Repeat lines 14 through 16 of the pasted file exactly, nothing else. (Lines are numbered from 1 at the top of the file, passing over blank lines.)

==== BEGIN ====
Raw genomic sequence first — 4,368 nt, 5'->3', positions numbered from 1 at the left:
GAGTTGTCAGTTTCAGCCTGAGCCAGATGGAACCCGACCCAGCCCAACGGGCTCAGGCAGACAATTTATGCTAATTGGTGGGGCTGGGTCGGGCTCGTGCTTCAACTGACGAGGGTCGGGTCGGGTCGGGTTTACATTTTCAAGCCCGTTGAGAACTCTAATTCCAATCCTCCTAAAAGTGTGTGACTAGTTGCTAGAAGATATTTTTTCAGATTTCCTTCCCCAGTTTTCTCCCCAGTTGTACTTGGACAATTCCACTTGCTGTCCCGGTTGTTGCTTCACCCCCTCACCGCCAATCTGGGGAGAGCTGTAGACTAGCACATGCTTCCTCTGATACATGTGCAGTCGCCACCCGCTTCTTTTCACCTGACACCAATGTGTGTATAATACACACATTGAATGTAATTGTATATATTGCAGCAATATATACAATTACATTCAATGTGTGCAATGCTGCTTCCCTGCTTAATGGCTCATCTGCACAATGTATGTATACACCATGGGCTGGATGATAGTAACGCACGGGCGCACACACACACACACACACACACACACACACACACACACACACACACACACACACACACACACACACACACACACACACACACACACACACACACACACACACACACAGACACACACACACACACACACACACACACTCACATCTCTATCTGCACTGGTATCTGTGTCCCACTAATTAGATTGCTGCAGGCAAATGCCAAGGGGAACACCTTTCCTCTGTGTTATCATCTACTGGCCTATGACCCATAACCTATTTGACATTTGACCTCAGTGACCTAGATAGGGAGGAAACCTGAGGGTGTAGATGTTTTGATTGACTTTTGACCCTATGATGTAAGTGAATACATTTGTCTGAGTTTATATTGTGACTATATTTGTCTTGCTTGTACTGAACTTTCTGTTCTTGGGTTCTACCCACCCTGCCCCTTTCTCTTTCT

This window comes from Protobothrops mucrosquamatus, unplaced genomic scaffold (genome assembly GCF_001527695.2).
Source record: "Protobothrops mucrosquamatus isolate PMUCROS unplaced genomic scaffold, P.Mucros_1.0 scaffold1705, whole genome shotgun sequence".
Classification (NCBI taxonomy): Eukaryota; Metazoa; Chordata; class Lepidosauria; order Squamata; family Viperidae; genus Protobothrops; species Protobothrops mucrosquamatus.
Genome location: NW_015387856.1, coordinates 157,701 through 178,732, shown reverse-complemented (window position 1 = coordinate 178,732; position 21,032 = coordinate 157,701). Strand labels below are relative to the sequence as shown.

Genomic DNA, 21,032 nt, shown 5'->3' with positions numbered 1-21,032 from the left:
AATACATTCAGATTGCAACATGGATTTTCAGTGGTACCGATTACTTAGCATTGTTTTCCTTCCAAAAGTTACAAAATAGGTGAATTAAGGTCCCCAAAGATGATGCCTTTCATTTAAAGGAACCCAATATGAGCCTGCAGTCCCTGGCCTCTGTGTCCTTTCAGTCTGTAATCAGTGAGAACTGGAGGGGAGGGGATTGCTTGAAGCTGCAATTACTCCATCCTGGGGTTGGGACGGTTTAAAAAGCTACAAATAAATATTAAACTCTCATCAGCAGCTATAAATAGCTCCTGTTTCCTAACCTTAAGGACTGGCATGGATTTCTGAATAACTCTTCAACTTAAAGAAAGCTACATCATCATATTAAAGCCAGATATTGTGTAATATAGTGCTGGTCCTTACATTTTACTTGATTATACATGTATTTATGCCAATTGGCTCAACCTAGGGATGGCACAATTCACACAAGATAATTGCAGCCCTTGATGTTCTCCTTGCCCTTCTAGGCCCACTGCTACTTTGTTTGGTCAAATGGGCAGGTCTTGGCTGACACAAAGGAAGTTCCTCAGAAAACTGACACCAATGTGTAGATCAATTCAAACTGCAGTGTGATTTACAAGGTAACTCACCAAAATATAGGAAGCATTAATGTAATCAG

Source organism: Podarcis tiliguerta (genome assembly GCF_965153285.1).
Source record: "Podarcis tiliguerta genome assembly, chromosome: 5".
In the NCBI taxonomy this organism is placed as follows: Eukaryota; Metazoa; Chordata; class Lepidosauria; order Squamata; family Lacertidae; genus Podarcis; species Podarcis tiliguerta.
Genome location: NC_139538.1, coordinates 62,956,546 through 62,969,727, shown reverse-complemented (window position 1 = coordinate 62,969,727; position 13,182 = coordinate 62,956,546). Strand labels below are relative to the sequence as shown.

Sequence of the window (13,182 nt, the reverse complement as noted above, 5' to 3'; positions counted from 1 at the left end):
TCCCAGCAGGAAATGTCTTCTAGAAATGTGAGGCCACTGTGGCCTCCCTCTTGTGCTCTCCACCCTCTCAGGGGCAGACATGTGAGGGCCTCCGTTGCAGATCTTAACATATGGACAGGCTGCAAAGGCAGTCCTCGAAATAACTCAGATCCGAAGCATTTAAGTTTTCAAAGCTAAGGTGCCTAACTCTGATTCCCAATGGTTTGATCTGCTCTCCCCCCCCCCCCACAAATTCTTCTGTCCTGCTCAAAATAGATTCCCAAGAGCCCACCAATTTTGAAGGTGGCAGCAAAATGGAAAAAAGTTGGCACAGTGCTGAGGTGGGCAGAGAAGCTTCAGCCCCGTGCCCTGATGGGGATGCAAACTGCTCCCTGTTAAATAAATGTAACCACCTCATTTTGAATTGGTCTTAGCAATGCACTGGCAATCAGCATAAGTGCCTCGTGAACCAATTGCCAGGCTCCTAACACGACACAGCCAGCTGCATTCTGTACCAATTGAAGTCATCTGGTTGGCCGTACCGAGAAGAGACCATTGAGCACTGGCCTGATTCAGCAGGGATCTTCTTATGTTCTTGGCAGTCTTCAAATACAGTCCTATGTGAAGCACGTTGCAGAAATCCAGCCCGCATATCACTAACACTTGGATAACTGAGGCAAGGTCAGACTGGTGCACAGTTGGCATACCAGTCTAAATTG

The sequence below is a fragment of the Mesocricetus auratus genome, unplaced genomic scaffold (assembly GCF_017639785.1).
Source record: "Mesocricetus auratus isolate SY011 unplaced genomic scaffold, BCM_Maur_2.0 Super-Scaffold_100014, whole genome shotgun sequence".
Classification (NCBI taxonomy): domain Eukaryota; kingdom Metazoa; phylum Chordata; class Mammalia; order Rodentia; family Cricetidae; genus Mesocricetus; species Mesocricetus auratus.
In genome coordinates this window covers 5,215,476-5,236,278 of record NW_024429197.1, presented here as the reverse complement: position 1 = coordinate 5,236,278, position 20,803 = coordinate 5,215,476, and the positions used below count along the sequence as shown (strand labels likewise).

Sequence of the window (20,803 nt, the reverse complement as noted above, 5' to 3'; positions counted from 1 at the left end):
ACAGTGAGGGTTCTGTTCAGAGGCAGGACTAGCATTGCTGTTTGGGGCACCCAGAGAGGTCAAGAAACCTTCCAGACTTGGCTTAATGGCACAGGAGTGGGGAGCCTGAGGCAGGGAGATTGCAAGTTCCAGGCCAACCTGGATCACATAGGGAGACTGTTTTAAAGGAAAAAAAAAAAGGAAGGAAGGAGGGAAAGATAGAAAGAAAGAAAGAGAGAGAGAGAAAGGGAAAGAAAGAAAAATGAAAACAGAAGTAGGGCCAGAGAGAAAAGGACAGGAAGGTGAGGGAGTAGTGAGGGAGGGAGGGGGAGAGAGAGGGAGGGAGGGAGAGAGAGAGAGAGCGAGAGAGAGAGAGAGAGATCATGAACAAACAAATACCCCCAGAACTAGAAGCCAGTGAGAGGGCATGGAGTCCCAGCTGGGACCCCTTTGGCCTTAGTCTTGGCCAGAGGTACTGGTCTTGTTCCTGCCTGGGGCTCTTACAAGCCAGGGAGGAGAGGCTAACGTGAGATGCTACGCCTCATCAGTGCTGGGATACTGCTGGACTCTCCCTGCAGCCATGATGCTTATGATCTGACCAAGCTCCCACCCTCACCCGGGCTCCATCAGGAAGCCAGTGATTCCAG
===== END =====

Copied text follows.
TCCCAGCAGGAAATGTCTTCTAGAAATGTGAGGCCACTGTGGCCTCCCTCTTGTGCTCTCCACCCTCTCAGGGGCAGACATGTGAGGGCCTCCGTTGCAGATCTTAACATATGGACAGGCTGCAAAGGCAGTCCTCGAAATAACTCAGATCCGAAGCATTTAAGTTTTCAAAGCTAAGGTGCCTAACTCTGATTCCCAATGGTTTGATCTGCTCTCCCCCCCCCCCCACAAATTCTTCTGTCCTGCTCAAAATAGATTCCCAAGAGCCCACCAATTTTGAAGGTGGCAGCAAAATGGAAAAAAGTTGGCACAGTGCTGAGGTGGGCAGAGAAGCTTCAGCCCCGTGCCCTGATGGGGATGCAAACTGCTCCCTGTTAAATAAATGTAACCACCTCATTTTGAATTGGTCTTAGCAATGCACTGGCAATCAGCATAAGTGCCTCGTGAACCAATTGCCAGGCTCCTAACACGACACAGCCAGCTGCATTCTGTACCAATTGAAGTCATCTGGTTGGCCGTACCGAGAAGAGACCATTGAGCACTGGCCTGATTCAGCAGGGATCTTCTTATGTTCTTGGCAGTCTTCAAATACAGTCCTATGTGAAGCACGTTGCAGAAATCCAGCCCGCATATCACTAACACTTGGATAACTGAGGCAAGGTCAGACTGGTGCACAGTTGGCATACCAGTCTAAATTG

The sequence below is a fragment of the Mesocricetus auratus genome, unplaced genomic scaffold (assembly GCF_017639785.1).
Source record: "Mesocricetus auratus isolate SY011 unplaced genomic scaffold, BCM_Maur_2.0 Super-Scaffold_100014, whole genome shotgun sequence".